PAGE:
Jessica Miller-Merrell | , ,| By
This is an ongoing series discussing the strategic role of social media and technology used in hiring and recruitment.
An employment brand is a new breed of marketing and is the most advanced form of social recruiting. Companies are flocking to sites like Twitter, Facebook, YouTube and even Pinterest to build their brand as a growing number of job seekers are using social media, mobile and online peer networks to select the company they want to work for. Recruiting teams are implementing robust branding and engagement strategies, seeing candidates not only as potential customers for the products they sell, but also as advocates for their brand and future employees. This is the definition of employer brand. Mobile plays a significant role in their strategies in relation to recruiting and employment brand as companies become more creative in order to reach the competitive candidate market. Marketers with proven experience are overseeing branding and execution in recruiting. Though larger organizations like Taco Bell, PepsiCo and AT&T are thinking this way, the market is still relatively new so smaller companies can take advantage and still
be seen as an early adopter.
What is an Employment Brand?
Employment brand is also often referred to as recruitment marketing or employment branding and is the most complex recruitment strategy to date pulling from all the elements of the social media hierarchy (seen below). The idea of employment brand is fueled by the philosophy where company sees candidates as customers focusing on a long term relationship with a job seeker over a course of time versus driving them to apply for a job opening through a single job posting, career fair or interaction with a recruiter.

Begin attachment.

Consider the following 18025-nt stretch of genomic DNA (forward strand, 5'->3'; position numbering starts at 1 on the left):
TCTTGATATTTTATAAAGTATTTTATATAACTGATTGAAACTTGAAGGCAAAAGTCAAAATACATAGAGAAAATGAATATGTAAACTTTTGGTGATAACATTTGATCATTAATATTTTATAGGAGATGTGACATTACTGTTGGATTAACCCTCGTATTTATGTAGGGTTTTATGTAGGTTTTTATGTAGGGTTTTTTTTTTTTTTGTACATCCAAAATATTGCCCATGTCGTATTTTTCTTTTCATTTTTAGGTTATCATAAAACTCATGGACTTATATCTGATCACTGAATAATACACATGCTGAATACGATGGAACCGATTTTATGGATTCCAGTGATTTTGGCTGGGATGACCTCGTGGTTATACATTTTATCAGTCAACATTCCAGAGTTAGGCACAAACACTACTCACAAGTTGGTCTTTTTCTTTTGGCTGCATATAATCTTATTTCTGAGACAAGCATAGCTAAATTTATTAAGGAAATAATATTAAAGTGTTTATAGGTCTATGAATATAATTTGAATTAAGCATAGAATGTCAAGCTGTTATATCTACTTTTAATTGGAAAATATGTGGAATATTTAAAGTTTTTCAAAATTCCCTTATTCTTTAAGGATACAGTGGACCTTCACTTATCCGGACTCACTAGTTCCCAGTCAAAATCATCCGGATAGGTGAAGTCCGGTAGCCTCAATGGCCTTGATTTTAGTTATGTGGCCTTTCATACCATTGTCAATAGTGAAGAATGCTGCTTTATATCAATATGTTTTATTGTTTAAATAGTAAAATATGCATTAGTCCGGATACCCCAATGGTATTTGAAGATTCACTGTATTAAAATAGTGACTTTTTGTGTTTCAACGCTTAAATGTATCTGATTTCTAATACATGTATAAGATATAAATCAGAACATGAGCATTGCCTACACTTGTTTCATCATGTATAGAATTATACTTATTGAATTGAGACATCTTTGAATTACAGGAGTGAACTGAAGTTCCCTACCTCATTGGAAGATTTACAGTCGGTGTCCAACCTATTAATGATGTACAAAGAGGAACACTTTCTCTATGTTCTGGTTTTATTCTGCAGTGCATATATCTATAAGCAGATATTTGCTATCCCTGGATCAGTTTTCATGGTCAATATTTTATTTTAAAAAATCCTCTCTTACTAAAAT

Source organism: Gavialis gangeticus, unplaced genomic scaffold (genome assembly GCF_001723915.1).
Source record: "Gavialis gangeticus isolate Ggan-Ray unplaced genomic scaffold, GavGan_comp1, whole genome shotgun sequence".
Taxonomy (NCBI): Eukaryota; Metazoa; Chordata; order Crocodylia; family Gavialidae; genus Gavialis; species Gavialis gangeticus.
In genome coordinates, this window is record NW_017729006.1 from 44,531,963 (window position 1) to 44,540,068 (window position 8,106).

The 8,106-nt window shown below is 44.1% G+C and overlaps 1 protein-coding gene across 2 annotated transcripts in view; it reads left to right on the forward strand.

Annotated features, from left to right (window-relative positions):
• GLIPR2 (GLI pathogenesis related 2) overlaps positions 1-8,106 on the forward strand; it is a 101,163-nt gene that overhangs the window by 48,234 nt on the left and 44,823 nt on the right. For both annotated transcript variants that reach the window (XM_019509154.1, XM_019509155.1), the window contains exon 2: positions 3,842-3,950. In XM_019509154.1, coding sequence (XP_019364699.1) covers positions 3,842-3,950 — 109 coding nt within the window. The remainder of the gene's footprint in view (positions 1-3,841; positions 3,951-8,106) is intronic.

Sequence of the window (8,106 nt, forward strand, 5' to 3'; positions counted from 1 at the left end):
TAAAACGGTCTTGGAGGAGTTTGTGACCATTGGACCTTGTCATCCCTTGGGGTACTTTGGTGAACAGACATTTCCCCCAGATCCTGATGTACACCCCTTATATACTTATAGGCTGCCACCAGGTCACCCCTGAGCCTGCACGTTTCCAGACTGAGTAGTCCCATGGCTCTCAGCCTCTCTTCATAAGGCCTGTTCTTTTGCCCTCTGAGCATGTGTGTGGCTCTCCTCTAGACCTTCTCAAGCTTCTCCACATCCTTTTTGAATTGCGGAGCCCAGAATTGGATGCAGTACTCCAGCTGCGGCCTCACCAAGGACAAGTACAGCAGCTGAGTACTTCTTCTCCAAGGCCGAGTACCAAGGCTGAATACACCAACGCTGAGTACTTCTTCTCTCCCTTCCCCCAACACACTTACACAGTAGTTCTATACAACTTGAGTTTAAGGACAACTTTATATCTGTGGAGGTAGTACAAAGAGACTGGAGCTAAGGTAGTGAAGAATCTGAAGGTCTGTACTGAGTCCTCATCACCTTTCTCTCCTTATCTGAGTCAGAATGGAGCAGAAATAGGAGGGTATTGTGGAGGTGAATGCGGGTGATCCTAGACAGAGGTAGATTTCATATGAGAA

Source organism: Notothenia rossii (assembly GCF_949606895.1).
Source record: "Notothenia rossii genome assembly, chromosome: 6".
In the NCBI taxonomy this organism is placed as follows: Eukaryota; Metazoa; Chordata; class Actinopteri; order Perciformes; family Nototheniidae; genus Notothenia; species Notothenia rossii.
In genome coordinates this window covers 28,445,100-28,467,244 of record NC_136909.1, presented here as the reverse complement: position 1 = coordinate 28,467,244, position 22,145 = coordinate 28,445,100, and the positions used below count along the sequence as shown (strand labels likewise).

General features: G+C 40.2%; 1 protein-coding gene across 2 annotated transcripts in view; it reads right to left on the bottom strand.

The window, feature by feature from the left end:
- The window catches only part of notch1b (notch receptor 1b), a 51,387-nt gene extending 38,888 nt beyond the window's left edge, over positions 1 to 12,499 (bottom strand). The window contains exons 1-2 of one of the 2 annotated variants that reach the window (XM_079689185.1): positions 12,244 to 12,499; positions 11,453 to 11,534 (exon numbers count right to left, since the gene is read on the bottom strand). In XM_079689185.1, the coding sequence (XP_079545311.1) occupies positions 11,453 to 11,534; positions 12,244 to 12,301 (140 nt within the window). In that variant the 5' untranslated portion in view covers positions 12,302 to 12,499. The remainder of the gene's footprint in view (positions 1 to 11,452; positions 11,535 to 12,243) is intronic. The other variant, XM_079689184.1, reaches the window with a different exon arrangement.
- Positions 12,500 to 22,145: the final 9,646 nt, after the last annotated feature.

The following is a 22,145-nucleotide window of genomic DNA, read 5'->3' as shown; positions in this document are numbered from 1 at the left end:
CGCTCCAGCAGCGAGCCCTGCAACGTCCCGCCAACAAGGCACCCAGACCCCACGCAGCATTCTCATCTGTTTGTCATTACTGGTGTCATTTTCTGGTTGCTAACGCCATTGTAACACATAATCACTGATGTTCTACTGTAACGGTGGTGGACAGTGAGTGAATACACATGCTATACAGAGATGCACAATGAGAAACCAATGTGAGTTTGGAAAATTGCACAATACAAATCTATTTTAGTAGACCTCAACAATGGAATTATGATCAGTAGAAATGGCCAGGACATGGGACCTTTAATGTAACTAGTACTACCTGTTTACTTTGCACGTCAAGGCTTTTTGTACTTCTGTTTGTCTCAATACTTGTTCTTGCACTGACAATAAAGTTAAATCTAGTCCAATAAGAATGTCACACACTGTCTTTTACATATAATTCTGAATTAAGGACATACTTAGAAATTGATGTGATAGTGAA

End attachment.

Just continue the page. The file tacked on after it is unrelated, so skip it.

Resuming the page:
To execute an employment branding strategy, a recruiting team must work directly with the marketing team. Because both the branding campaigns support one another, it is imperative that the messages support and align with both teams efforts. This is major shift as HR and recruiting teams have not been seen as marketers even though they often oversee and execute internal communication between managers to employees and other announcements as well as external recruiting and candidate engagement efforts through campus recruiting, job fairs and internet recruiting and posting on social media as well as job boards.
A true employment brand campaign creates a story and underlying message that reaches their target job seeker and candidate audience using a number of targeted mediums based on research to reach and appeal to that sometimes very specific audience. Like traditional product marketing campaigns, employment brand campaigns change frequently to remain fresh, mainstream and top of mind for the job seekers they are looking to attract and resonate with.